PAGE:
Court of Appeal rejects legal bid to block Rwanda migrant flight

Court of Appeal judges have rejected attempts to block a flight bound for Rwanda tomorrow

Published

Court of Appeal judges have rejected a last-ditch legal bid to block a flight due to relocate asylum seekers to Rwanda on Tuesday.

The Prime Minister has said the Government had anticipated “a lot of teething problems” with the policy, but said the move is necessary to stop illegal people-smuggling rackets on either side of the Channel.

The Public and Commercial Services union (PCS), which represents more than 80 percent of Border Force staff, and charities Care4Calais and Detention Action have gone to the Court of Appeal after the High Court’s ruling on Friday that the first flight to the east African country can go ahead.

Lawyers for the three groups and one person due to be removed are asking for an interim block on removing the now-11 people due on Tuesday’s flight until the full hearing of whether the policy is lawful next month.

Raza Husain QC told the court: “The justice of the situation indicates that a general order should be made.”

Demonstrators at a removal centre at Gatwick protest against plans to send migrants to Rwanda
Demonstrators at a removal centre at Gatwick protest against plans to send migrants to Rwanda
Migrants rights groups hold a show of support for people detained at Brook House Immigration Removal Centre at Gatwick who are scheduled to be sent to Rwanda
Migrants rights groups hold a show of support for people detained at Brook House Immigration Removal Centre at Gatwick who are scheduled to be sent to Rwanda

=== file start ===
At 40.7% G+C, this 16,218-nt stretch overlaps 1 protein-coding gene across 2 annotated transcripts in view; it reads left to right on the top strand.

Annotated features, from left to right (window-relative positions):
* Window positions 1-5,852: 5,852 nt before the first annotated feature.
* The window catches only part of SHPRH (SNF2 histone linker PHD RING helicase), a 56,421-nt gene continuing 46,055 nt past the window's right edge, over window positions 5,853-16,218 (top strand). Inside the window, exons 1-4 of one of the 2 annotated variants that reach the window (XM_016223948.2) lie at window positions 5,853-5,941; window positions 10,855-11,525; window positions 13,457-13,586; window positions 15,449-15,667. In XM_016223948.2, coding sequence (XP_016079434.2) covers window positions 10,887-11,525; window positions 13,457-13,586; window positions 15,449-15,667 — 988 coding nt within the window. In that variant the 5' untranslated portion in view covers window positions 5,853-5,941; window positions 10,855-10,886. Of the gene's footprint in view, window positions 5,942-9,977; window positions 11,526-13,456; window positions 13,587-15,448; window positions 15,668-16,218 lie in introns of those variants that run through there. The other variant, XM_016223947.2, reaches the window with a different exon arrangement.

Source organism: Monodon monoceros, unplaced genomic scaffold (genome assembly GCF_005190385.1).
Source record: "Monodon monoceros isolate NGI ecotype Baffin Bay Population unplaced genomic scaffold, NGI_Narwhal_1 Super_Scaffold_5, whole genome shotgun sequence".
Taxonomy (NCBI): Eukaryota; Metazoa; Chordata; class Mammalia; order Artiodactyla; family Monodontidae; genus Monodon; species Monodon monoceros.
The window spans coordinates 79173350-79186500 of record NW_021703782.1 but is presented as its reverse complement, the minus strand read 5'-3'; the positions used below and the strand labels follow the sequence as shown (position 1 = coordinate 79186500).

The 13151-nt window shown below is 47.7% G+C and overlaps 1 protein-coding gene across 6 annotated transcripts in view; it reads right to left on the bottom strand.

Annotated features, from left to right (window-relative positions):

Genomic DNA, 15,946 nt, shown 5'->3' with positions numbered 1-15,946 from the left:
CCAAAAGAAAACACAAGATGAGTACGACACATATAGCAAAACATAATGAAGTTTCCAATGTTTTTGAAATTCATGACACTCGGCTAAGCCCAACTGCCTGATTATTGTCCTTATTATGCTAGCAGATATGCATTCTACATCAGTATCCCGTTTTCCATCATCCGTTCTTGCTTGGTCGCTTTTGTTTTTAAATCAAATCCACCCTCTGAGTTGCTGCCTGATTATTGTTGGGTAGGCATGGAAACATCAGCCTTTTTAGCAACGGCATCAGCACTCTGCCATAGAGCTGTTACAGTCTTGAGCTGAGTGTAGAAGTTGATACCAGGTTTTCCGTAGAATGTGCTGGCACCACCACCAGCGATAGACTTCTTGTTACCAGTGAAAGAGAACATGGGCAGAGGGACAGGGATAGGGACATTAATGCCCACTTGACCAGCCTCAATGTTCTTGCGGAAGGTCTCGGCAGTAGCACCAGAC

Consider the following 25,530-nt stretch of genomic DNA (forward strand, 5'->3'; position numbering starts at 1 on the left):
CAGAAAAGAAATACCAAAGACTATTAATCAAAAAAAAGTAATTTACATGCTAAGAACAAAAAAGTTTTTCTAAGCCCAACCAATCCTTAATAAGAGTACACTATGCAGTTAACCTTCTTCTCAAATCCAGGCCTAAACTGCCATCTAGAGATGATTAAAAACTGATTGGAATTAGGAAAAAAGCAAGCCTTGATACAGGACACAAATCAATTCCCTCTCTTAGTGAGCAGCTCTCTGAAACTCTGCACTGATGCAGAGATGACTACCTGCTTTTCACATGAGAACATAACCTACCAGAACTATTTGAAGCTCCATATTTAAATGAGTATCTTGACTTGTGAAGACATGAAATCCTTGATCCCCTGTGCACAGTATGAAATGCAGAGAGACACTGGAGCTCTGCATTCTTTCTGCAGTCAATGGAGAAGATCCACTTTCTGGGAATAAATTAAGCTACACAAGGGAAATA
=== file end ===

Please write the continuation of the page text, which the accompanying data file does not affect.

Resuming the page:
The barrister added how the policy featured “a serious interference with basic dignity” and how the High Court judge had wrongly assessed the strength of their claim.

He said in written submissions: “The policy presently involves executive detention, forcible removal from the jurisdiction, transportation to a country from which they have not sought protection and to which they do not wish to go, in circumstances where the individuals concerned are exercising a legal right; and their removal is intended to deter others.

“This amounts, on any view, to a serious interference with basic dignity… where those individuals have already suffered significant trauma and have mental health issues.”

Mr Husain argued that the High Court judge who refused to block the flight on Friday, Mr Justice Swift, had wrongly decided the “balance of convenience”.

He added in written submissions: “If interim relief is refused and the claim succeeds, each claimant will be entitled to a ‘bring back’ order.

“If it is possible to bring the individuals back, which it may not be, this will have very significant administrative cost.

“Every individual who has been forcibly removed is also likely to have significant claims for damages… This potential cost to the taxpayer, in itself outweighs any inconvenience of a six-week delay pending removal pending trial.”

The Home Office has defended the policy.

More to follow...